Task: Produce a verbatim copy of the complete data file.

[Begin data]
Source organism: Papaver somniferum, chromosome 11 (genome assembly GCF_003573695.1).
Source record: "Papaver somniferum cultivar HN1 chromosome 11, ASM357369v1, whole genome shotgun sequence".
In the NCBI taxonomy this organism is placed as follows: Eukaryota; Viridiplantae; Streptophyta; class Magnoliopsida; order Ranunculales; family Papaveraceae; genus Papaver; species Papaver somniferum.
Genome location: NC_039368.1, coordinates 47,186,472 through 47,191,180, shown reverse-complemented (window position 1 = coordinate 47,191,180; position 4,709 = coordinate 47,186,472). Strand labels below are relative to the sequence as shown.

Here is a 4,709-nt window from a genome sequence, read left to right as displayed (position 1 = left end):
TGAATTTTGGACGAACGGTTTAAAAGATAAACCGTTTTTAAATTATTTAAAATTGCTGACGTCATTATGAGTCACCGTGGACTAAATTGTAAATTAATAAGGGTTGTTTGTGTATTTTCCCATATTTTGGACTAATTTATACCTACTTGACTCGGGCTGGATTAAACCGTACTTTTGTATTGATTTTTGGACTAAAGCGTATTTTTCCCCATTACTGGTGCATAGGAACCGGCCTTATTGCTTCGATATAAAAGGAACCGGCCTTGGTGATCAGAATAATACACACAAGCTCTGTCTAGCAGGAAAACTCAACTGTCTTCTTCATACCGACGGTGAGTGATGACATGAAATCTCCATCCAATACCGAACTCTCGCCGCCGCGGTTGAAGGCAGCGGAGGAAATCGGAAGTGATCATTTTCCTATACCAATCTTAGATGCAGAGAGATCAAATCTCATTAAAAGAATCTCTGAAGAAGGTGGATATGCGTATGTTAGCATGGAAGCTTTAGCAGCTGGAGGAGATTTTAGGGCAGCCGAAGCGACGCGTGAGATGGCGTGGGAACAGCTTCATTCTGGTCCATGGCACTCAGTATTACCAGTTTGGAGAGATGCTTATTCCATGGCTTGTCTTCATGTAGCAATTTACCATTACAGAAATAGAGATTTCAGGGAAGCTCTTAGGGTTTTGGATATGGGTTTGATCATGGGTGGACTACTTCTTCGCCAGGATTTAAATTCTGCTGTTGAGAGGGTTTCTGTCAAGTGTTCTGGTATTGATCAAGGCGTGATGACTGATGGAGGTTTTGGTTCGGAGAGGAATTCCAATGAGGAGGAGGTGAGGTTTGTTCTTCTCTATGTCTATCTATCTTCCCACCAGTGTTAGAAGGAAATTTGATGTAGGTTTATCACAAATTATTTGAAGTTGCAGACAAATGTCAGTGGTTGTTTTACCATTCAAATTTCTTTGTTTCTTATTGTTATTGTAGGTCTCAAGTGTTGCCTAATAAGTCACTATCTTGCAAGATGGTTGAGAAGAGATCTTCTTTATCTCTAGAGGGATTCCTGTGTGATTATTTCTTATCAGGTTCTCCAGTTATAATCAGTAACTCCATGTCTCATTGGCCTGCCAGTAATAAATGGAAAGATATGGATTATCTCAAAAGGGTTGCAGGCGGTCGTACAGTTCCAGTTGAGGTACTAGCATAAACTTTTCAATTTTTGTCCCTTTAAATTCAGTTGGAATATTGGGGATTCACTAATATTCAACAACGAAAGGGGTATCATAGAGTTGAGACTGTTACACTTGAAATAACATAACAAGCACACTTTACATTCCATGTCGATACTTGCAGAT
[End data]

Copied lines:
Source organism: Papaver somniferum, chromosome 11 (genome assembly GCF_003573695.1).
Source record: "Papaver somniferum cultivar HN1 chromosome 11, ASM357369v1, whole genome shotgun sequence".
In the NCBI taxonomy this organism is placed as follows: Eukaryota; Viridiplantae; Streptophyta; class Magnoliopsida; order Ranunculales; family Papaveraceae; genus Papaver; species Papaver somniferum.
Genome location: NC_039368.1, coordinates 47,186,472 through 47,191,180, shown reverse-complemented (window position 1 = coordinate 47,191,180; position 4,709 = coordinate 47,186,472). Strand labels below are relative to the sequence as shown.

Here is a 4,709-nt window from a genome sequence, read left to right as displayed (position 1 = left end):
TGAATTTTGGACGAACGGTTTAAAAGATAAACCGTTTTTAAATTATTTAAAATTGCTGACGTCATTATGAGTCACCGTGGACTAAATTGTAAATTAATAAGGGTTGTTTGTGTATTTTCCCATATTTTGGACTAATTTATACCTACTTGACTCGGGCTGGATTAAACCGTACTTTTGTATTGATTTTTGGACTAAAGCGTATTTTTCCCCATTACTGGTGCATAGGAACCGGCCTTATTGCTTCGATATAAAAGGAACCGGCCTTGGTGATCAGAATAATACACACAAGCTCTGTCTAGCAGGAAAACTCAACTGTCTTCTTCATACCGACGGTGAGTGATGACATGAAATCTCCATCCAATACCGAACTCTCGCCGCCGCGGTTGAAGGCAGCGGAGGAAATCGGAAGTGATCATTTTCCTATACCAATCTTAGATGCAGAGAGATCAAATCTCATTAAAAGAATCTCTGAAGAAGGTGGATATGCGTATGTTAGCATGGAAGCTTTAGCAGCTGGAGGAGATTTTAGGGCAGCCGAAGCGACGCGTGAGATGGCGTGGGAACAGCTTCATTCTGGTCCATGGCACTCAGTATTACCAGTTTGGAGAGATGCTTATTCCATGGCTTGTCTTCATGTAGCAATTTACCATTACAGAAATAGAGATTTCAGGGAAGCTCTTAGGGTTTTGGATATGGGTTTGATCATGGGTGGACTACTTCTTCGCCAGGATTTAAATTCTGCTGTTGAGAGGGTTTCTGTCAAGTGTTCTGGTATTGATCAAGGCGTGATGACTGATGGAGGTTTTGGTTCGGAGAGGAATTCCAATGAGGAGGAGGTGAGGTTTGTTCTTCTCTATGTCTATCTATCTTCCCACCAGTGTTAGAAGGAAATTTGATGTAGGTTTATCACAAATTATTTGAAGTTGCAGACAAATGTCAGTGGTTGTTTTACCATTCAAATTTCTTTGTTTCTTATTGTTATTGTAGGTCTCAAGTGTTGCCTAATAAGTCACTATCTTGCAAGATGGTTGAGAAGAGATCTTCTTTATCTCTAGAGGGATTCCTGTGTGATTATTTCTTATCAGGTTCTCCAGTTATAATCAGTAACTCCATGTCTCATTGGCCTGCCAGTAATAAATGGAAAGATATGGATTATCTCAAAAGGGTTGCAGGCGGTCGTACAGTTCCAGTTGAGGTACTAGCATAAACTTTTCAATTTTTGTCCCTTTAAATTCAGTTGGAATATTGGGGATTCACTAATATTCAACAACGAAAGGGGTATCATAGAGTTGAGACTGTTACACTTGAAATAACATAACAAGCACACTTTACATTCCATGTCGATACTTGCAGAT